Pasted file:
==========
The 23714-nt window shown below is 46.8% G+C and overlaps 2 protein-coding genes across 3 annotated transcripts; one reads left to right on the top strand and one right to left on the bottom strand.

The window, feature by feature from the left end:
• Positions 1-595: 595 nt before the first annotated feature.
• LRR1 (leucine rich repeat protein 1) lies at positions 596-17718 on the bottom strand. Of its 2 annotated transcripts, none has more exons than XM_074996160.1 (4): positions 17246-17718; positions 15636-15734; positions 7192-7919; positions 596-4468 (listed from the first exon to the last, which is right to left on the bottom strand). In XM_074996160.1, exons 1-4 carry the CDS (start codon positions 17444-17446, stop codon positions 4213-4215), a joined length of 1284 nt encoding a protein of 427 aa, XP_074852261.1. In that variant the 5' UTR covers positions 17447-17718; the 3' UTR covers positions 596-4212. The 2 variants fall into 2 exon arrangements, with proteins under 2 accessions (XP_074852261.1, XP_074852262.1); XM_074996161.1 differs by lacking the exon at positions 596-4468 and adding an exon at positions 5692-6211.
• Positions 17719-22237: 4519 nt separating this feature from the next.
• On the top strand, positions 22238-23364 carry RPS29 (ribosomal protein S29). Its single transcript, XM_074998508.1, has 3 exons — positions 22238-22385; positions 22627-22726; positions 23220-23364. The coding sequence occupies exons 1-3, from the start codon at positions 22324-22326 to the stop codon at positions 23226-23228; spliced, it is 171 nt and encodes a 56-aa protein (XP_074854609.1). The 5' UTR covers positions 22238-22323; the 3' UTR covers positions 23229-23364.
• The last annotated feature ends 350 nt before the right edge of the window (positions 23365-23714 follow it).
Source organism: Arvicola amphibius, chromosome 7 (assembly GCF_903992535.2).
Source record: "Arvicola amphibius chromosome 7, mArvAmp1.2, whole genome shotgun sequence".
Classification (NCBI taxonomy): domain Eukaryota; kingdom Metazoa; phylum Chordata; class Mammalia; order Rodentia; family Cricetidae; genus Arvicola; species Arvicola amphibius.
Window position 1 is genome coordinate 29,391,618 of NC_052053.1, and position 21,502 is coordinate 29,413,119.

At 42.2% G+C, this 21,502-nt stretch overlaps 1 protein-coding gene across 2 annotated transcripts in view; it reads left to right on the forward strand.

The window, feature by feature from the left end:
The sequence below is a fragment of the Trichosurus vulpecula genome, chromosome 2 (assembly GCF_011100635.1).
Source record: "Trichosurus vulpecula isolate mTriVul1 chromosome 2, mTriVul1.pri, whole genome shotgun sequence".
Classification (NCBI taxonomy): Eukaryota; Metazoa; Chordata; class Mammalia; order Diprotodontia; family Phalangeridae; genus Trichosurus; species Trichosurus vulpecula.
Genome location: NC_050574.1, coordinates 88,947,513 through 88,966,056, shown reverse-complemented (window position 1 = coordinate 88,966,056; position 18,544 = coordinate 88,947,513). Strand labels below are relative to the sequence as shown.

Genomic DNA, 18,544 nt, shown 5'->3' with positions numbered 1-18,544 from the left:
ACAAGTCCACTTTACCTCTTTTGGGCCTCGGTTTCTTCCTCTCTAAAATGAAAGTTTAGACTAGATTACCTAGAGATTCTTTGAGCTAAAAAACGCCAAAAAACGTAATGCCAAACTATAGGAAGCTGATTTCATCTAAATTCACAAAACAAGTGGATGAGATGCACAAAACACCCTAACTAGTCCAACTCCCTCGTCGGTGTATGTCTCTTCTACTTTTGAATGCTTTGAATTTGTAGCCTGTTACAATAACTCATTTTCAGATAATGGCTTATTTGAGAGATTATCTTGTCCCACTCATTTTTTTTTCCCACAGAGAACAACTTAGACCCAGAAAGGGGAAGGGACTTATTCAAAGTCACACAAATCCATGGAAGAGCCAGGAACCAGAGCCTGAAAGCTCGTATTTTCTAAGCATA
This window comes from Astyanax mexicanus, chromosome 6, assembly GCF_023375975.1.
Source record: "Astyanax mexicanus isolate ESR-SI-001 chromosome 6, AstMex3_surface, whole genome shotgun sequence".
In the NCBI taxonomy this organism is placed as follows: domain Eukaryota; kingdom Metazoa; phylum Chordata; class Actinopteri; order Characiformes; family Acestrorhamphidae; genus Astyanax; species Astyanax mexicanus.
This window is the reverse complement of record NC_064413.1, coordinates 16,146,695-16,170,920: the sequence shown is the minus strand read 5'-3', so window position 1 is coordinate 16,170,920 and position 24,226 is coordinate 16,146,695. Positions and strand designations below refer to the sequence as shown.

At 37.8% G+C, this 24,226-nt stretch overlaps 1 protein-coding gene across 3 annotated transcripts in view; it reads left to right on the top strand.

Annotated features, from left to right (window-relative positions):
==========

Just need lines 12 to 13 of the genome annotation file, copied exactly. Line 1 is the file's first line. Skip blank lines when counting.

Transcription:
At 42.2% G+C, this 21,502-nt stretch overlaps 1 protein-coding gene across 2 annotated transcripts in view; it reads left to right on the forward strand.

The window, feature by feature from the left end: